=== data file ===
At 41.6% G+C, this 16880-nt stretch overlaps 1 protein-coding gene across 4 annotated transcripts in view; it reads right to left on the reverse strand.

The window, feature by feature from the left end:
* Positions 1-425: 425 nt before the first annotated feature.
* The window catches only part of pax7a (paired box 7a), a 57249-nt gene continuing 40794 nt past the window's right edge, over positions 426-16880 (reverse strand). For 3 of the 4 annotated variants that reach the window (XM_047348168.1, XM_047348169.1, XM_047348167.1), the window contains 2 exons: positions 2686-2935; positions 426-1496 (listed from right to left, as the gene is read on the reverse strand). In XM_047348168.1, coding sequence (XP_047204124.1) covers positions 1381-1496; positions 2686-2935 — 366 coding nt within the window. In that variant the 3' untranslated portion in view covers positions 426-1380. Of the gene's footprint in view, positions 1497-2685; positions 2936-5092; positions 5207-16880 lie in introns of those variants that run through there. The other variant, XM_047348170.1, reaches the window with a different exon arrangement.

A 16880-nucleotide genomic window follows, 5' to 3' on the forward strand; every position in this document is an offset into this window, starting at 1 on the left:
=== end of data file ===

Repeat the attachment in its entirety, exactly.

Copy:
At 41.6% G+C, this 16880-nt stretch overlaps 1 protein-coding gene across 4 annotated transcripts in view; it reads right to left on the reverse strand.

The window, feature by feature from the left end:
* Positions 1-425: 425 nt before the first annotated feature.
* The window catches only part of pax7a (paired box 7a), a 57249-nt gene continuing 40794 nt past the window's right edge, over positions 426-16880 (reverse strand). For 3 of the 4 annotated variants that reach the window (XM_047348168.1, XM_047348169.1, XM_047348167.1), the window contains 2 exons: positions 2686-2935; positions 426-1496 (listed from right to left, as the gene is read on the reverse strand). In XM_047348168.1, coding sequence (XP_047204124.1) covers positions 1381-1496; positions 2686-2935 — 366 coding nt within the window. In that variant the 3' untranslated portion in view covers positions 426-1380. Of the gene's footprint in view, positions 1497-2685; positions 2936-5092; positions 5207-16880 lie in introns of those variants that run through there. The other variant, XM_047348170.1, reaches the window with a different exon arrangement.

A 16880-nucleotide genomic window follows, 5' to 3' on the forward strand; every position in this document is an offset into this window, starting at 1 on the left: